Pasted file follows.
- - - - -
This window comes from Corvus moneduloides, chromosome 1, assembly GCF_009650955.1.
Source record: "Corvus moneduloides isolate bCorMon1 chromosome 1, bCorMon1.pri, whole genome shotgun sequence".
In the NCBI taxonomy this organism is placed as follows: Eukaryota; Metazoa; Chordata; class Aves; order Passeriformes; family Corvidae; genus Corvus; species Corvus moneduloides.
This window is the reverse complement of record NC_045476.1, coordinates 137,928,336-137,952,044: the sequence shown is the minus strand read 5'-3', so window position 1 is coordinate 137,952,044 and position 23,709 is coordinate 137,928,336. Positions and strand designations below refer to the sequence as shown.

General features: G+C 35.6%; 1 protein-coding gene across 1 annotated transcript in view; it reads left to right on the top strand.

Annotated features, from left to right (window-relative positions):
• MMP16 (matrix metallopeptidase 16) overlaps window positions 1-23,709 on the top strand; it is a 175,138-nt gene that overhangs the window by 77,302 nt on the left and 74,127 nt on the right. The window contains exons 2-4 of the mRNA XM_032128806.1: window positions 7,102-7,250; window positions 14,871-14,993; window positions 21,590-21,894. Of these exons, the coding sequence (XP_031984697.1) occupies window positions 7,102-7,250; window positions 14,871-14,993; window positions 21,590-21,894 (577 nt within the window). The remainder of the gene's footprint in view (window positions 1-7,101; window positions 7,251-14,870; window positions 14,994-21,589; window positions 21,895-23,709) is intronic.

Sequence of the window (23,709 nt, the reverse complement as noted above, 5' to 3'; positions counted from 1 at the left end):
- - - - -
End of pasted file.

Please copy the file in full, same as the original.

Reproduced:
This window comes from Corvus moneduloides, chromosome 1, assembly GCF_009650955.1.
Source record: "Corvus moneduloides isolate bCorMon1 chromosome 1, bCorMon1.pri, whole genome shotgun sequence".
In the NCBI taxonomy this organism is placed as follows: Eukaryota; Metazoa; Chordata; class Aves; order Passeriformes; family Corvidae; genus Corvus; species Corvus moneduloides.
This window is the reverse complement of record NC_045476.1, coordinates 137,928,336-137,952,044: the sequence shown is the minus strand read 5'-3', so window position 1 is coordinate 137,952,044 and position 23,709 is coordinate 137,928,336. Positions and strand designations below refer to the sequence as shown.

General features: G+C 35.6%; 1 protein-coding gene across 1 annotated transcript in view; it reads left to right on the top strand.

Annotated features, from left to right (window-relative positions):
• MMP16 (matrix metallopeptidase 16) overlaps window positions 1-23,709 on the top strand; it is a 175,138-nt gene that overhangs the window by 77,302 nt on the left and 74,127 nt on the right. The window contains exons 2-4 of the mRNA XM_032128806.1: window positions 7,102-7,250; window positions 14,871-14,993; window positions 21,590-21,894. Of these exons, the coding sequence (XP_031984697.1) occupies window positions 7,102-7,250; window positions 14,871-14,993; window positions 21,590-21,894 (577 nt within the window). The remainder of the gene's footprint in view (window positions 1-7,101; window positions 7,251-14,870; window positions 14,994-21,589; window positions 21,895-23,709) is intronic.

Sequence of the window (23,709 nt, the reverse complement as noted above, 5' to 3'; positions counted from 1 at the left end):